Home » Core Java » Pi in Java Example

About Mary Zheng

Mary Zheng
Mary has graduated from Mechanical Engineering department at ShangHai JiaoTong University. She also holds a Master degree in Computer Science from Webster University. During her studies she has been involved with a large number of projects ranging from programming and software engineering. She works as a senior Software Engineer in the telecommunications sector where she acts as a leader and works with others to design, implement, and monitor the software solution.

Pi in Java Example

In this post, we feature a comprehensive article about Pi in Java.

1. Introduction

PI is a mathematics number defined as the circumference of any circle divided by its diameter. Java has provided the java.lang.Math class since version 1. It includes a static constant PI with value of 3.141592653589793.

/*the double value that is closer than any other to pi, the ratio of the circumference of a circle to its diameter.*/
static double PI = 3.141592653589793;

In this example, I will print out the Math.PI value and use it to calculate a circle’s circumference and area.

2. Technologies Used

The example code in this article was built and run using:

  • Java 11
  • Maven 3.3.9
  • Eclipse Oxygen
  • Junit 4.12

3. Maven Project

3.1 Dependencies

I will include Junit in the pom.xml.


<project xmlns="http://maven.apache.org/POM/4.0.0"
	xsi:schemaLocation="http://maven.apache.org/POM/4.0.0 http://maven.apache.org/xsd/maven-4.0.0.xsd">

3.2 Circle

In this step, I will create a Circle class which has a diameter data member and two methods:

  • calculateCircumference() – calculate a circle’s circumference by multiplying PI by its diameter.
  • calculateArea() – calculate a circle’s area by multiplying PI by the square of its radius.


package jcg.zheng.demo;

public class Circle {

	public Circle(double diameter) {
		this.diameter = diameter;

	private double diameter;

	public double calculateCircumference() {
		return Math.PI * diameter;

	public double calculateArea() {
		return Math.PI * Math.pow(diameter / 2, 2);

3.3. Circle Test

In this step, I will create a CircleTest class to print out Math.PI value and calculate a circle’s circumference and area.

  • print_Pi_value() – prints out Math.PI value.
  • calculateCircumference() – calculates the circumference of a circle whose diameter is 10 units.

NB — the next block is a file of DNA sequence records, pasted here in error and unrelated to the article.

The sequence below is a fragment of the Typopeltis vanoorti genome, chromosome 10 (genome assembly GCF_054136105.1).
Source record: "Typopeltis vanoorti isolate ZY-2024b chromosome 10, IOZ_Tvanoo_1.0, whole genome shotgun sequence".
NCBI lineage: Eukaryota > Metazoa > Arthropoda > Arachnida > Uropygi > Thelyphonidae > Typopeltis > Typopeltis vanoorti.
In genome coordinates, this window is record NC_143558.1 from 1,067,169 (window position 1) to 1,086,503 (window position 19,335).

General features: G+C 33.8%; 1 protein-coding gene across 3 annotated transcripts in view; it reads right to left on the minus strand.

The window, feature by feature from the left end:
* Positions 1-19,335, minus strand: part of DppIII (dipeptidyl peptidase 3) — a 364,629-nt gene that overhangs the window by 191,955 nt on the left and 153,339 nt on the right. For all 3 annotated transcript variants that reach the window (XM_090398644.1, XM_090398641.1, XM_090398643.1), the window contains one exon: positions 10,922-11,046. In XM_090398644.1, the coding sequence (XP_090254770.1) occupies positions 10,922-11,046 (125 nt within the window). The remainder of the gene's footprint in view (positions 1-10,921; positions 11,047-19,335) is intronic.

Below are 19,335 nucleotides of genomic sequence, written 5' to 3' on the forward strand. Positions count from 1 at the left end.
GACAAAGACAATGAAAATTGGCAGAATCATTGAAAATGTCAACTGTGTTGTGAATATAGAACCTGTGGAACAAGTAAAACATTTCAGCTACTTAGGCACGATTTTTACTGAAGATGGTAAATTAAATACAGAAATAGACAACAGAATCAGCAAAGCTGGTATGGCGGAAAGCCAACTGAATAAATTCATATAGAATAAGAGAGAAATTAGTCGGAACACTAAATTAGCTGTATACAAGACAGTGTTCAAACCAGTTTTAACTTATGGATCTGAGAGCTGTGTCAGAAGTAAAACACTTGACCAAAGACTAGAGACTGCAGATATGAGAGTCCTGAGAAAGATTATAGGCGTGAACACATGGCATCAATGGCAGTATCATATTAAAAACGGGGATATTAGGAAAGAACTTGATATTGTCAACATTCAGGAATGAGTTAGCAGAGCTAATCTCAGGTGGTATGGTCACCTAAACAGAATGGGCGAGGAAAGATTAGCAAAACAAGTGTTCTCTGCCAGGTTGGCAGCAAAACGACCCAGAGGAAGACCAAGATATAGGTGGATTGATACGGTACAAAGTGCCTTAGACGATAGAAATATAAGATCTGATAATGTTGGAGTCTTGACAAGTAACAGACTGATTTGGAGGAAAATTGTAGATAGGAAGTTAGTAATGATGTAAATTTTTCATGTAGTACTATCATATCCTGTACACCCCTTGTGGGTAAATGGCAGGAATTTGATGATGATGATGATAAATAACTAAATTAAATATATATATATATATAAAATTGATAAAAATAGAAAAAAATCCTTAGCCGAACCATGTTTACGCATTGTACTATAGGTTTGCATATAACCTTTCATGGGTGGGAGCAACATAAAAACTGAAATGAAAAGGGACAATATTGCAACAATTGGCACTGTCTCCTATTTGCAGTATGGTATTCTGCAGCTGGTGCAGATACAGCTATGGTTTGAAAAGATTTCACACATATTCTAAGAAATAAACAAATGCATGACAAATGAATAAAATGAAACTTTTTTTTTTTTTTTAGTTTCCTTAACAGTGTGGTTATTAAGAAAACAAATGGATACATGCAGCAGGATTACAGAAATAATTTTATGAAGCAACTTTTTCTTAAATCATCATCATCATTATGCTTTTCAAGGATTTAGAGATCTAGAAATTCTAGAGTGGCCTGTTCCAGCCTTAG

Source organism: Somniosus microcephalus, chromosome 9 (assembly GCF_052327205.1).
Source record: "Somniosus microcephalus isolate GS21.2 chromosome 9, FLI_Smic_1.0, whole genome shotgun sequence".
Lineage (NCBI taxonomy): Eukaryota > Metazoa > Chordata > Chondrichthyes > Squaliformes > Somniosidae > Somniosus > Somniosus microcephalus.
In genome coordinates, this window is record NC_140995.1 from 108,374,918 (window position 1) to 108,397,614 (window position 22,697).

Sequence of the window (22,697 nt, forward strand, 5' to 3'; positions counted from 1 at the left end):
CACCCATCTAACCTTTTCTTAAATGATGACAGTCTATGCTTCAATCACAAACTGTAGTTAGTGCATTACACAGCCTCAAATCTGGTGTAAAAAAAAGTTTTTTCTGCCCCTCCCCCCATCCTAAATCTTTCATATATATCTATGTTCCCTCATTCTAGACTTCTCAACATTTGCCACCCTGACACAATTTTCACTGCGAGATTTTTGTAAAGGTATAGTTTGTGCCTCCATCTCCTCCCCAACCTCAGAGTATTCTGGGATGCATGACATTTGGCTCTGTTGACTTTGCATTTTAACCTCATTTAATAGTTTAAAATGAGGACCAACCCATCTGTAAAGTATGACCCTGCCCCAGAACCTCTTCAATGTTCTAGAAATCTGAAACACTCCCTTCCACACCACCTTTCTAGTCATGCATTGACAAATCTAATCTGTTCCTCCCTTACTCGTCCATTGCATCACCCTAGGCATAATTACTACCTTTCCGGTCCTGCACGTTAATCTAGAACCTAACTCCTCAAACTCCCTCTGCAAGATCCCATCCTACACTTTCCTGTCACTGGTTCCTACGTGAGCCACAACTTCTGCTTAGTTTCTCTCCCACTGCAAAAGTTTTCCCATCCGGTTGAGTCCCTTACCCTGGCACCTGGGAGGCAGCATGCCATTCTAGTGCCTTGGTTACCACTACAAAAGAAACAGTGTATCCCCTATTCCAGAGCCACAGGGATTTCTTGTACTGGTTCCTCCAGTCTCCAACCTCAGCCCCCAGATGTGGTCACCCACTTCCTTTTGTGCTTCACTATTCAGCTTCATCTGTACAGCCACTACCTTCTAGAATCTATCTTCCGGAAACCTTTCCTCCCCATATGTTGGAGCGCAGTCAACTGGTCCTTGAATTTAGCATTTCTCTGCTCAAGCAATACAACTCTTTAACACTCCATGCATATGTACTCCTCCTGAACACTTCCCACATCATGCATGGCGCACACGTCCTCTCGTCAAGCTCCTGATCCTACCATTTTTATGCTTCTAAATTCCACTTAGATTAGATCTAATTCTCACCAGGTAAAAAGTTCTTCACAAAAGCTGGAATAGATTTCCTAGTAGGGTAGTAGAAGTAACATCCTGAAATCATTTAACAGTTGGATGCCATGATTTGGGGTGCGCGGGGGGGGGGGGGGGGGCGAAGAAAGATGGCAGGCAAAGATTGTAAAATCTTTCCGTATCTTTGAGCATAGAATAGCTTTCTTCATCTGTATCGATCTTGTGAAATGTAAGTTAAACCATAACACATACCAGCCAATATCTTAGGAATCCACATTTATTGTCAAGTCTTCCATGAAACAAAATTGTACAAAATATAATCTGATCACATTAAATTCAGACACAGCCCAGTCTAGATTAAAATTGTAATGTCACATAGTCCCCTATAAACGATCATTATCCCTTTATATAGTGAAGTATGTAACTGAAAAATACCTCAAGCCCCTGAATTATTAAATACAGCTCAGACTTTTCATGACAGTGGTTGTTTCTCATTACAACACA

• calculateArea() – calculates the area of a circle whose diameter is 20 units.


package jcg.zheng.demo;

import static org.junit.Assert.assertEquals;

import org.junit.Test;

public class CircleTest {

	public void print_Pi_value() {
		System.out.printf("%.16f", Math.PI);
		assertEquals(3.14, Math.PI, 2);

	public void calculateCircumference() {
		double diameter = 10;
		Circle c = new Circle(diameter);

		assertEquals(31.42, c.calculateCircumference(), 2);
	public void calculateArea() {
		double diameter = 20;
		Circle c = new Circle(diameter);

		assertEquals(314.23, c.calculateArea(), 2);

Execute mvn test -Dtest=CircleTest and capture output here.


 T E S T S
Running jcg.zheng.demo.CircleTest
Tests run: 3, Failures: 0, Errors: 0, Skipped: 0, Time elapsed: 0.126 sec

Results :

Tests run: 3, Failures: 0, Errors: 0, Skipped: 0

Note: Math.PI value is defined as 3.141592653589793.

4. Pi in Java – Summary

In this example, I demonstrate the Math.PI value and how to use it to calculate a circle’s circumference and area.

5. Download the Source Code

This example consists of a Maven project which demonstrates the Math.PI constant.

You can download the full source code of this example here: Pi in Java Example

Do you want to know how to develop your skillset to become a Java Rockstar?

Subscribe to our newsletter to start Rocking right now!

To get you started we give you our best selling eBooks for FREE!


1. JPA Mini Book

2. JVM Troubleshooting Guide

3. JUnit Tutorial for Unit Testing

4. Java Annotations Tutorial

5. Java Interview Questions

6. Spring Interview Questions

7. Android UI Design


and many more ....


Receive Java & Developer job alerts in your Area


Notify of

This site uses Akismet to reduce spam. Learn how your comment data is processed.

1 Comment
Newest Most Voted
Inline Feedbacks
View all comments
6 months ago

Oh, I thought you were going to calculate PI, not just use it. Useful post though, nevertheless.